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Maplewood's Monarch Restaurant Has Its Own Garden 'Round Back



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Monarch Restaurant Sous Chef Ricky Lewis (left) and Monarch Executive Chef Josh Galliano take a break from toiling in the garden, which is located behind their popular Maplewood dining establishment. (click for larger version)
May 20, 2011
Monarch Executive Chef Josh Galliano and Sous Chef Ricky Lewis have teamed up with local farmers and constructed a 72-foot by 12-foot garden located directly behind Monarch Restaurant in Maplewood.

In an effort to become more environmentally friendly and gain a deeper understanding of what it takes to get food on our tables, Lewis and Galliano are working on making the garden a dynamic and year-round resource. The garden will produce many of the mainstays found in Monarch's kitchen, from okra to potatoes, but it will also be the source for items hard to find around St. Louis.

"Specifically, we'll plant crowder and purple hull peas since these are the field peas that Josh's grandfather used to grow and cook all the time," Lewis said.

Description of Garden

The garden is divided into three plots.

One is full of cover crops like clover and buckwheat. The cover crops help to balance the nutrients in the soil during the growing season. The cover crops will help the soil prior to the planting of garlic and crosnes in the fall.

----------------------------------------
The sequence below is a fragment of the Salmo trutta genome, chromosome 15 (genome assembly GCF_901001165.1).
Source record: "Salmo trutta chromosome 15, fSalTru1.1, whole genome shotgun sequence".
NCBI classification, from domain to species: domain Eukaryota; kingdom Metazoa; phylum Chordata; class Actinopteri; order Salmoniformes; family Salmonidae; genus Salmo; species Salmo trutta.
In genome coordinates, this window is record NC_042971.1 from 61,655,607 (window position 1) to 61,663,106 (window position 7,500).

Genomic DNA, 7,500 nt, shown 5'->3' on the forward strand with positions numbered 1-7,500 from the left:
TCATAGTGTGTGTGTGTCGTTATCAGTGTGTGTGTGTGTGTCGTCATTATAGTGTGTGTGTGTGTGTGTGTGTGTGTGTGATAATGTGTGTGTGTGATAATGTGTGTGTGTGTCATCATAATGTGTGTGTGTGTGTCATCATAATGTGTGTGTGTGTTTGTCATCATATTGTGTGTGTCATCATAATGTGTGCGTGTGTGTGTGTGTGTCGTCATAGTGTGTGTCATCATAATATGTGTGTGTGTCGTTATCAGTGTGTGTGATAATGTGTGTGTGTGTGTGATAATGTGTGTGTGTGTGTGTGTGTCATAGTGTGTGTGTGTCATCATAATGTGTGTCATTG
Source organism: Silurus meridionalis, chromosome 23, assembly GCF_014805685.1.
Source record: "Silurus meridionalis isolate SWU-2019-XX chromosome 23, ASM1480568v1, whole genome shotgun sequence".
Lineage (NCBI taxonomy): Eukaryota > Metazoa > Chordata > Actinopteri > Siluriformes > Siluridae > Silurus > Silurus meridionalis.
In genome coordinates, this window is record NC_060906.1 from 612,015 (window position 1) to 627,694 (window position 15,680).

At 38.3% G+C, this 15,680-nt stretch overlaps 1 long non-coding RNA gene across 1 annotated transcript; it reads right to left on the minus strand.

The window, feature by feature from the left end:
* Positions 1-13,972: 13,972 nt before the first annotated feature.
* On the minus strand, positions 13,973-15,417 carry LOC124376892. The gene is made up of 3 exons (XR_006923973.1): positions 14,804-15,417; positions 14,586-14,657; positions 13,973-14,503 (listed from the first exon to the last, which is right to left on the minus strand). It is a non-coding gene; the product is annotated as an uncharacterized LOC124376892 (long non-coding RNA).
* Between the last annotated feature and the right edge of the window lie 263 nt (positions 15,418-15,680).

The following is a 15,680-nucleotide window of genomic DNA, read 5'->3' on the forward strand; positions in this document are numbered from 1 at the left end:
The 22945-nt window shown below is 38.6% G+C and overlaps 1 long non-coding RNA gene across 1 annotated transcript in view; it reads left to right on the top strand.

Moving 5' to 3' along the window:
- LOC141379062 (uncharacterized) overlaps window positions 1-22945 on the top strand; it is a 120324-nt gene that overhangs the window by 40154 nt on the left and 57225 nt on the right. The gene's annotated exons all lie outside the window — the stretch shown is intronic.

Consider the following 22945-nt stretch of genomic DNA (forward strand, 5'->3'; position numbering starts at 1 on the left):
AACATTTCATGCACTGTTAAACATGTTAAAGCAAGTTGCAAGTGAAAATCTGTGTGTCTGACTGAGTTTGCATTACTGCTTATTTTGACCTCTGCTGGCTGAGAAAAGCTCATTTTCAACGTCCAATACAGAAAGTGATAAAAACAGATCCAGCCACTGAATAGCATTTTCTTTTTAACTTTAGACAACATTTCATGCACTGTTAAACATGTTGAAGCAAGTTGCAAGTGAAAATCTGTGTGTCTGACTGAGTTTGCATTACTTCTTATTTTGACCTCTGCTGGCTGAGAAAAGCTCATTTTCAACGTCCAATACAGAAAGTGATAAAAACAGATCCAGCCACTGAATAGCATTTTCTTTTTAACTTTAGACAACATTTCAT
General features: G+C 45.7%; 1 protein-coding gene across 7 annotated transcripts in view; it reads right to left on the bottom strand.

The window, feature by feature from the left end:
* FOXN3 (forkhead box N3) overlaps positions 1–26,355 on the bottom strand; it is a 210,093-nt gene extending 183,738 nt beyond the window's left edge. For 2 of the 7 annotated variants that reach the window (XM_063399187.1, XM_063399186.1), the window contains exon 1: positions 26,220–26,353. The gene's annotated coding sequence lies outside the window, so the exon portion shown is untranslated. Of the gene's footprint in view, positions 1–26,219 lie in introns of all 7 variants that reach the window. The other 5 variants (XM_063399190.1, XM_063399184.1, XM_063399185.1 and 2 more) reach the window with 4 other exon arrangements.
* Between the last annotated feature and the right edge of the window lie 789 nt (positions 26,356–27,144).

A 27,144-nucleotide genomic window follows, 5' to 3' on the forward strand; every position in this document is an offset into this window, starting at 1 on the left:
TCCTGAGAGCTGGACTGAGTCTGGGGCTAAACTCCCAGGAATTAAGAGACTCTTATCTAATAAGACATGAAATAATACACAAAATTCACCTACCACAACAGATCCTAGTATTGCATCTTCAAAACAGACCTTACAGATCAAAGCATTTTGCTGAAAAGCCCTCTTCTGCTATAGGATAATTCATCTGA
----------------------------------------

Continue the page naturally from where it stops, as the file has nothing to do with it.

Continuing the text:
Planted in the center plot are fingerling and peewee potatoes, kale, collards (from Walker Claridge at the Root Cellar), beets, okra, summer squash, and hot peppers like cayenne and habanero (for Monarch's house made hot sauce).

The last plot consists mainly of herbs like anise hyssop, lemon balm and basil. Fig trees and elderberry bushes are planted in that plot as well.

Nasturtium is planted in front of the raised bed, and acts as a pest repellent for the other plants and is also a great salad green. In the front of the garden, by the parking lot, are hop rhizomes from Justin at Yellow Tree Farm.

"It's tough to balance the needs of a busy kitchen with the needs of a large garden. We'll get out of the garden as much as we can grow and find time to pick. Throughout the year, we'll learn what works in our garden and what we don't have a green thumb for growing," Lewis said.

Lewis and Galliano are fairly pragmatic about their garden adventure.

"It is an adventure where we hope to create great food from well-tended ingredients. Plus, we know that Monarch's garden will become a community garden as our neighbors will take advantage of our (hoped for) bounty.

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